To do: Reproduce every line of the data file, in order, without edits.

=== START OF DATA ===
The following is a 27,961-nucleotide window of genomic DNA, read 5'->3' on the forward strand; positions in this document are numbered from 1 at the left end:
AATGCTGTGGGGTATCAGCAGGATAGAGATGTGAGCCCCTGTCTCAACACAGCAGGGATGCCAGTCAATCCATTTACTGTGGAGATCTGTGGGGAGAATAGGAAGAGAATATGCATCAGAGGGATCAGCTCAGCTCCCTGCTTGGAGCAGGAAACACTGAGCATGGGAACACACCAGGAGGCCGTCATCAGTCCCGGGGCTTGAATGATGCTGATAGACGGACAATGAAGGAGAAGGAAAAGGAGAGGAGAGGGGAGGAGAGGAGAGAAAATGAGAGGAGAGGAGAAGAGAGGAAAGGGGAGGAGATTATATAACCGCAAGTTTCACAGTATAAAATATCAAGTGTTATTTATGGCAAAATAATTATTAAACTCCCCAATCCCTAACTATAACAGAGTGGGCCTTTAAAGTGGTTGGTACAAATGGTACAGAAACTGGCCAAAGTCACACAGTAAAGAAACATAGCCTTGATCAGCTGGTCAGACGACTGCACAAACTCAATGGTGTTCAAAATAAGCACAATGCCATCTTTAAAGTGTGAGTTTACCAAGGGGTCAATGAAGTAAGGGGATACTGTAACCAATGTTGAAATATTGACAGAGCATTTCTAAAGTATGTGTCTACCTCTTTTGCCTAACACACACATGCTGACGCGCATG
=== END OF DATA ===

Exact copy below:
The following is a 27,961-nucleotide window of genomic DNA, read 5'->3' on the forward strand; positions in this document are numbered from 1 at the left end:
AATGCTGTGGGGTATCAGCAGGATAGAGATGTGAGCCCCTGTCTCAACACAGCAGGGATGCCAGTCAATCCATTTACTGTGGAGATCTGTGGGGAGAATAGGAAGAGAATATGCATCAGAGGGATCAGCTCAGCTCCCTGCTTGGAGCAGGAAACACTGAGCATGGGAACACACCAGGAGGCCGTCATCAGTCCCGGGGCTTGAATGATGCTGATAGACGGACAATGAAGGAGAAGGAAAAGGAGAGGAGAGGGGAGGAGAGGAGAGAAAATGAGAGGAGAGGAGAAGAGAGGAAAGGGGAGGAGATTATATAACCGCAAGTTTCACAGTATAAAATATCAAGTGTTATTTATGGCAAAATAATTATTAAACTCCCCAATCCCTAACTATAACAGAGTGGGCCTTTAAAGTGGTTGGTACAAATGGTACAGAAACTGGCCAAAGTCACACAGTAAAGAAACATAGCCTTGATCAGCTGGTCAGACGACTGCACAAACTCAATGGTGTTCAAAATAAGCACAATGCCATCTTTAAAGTGTGAGTTTACCAAGGGGTCAATGAAGTAAGGGGATACTGTAACCAATGTTGAAATATTGACAGAGCATTTCTAAAGTATGTGTCTACCTCTTTTGCCTAACACACACATGCTGACGCGCATG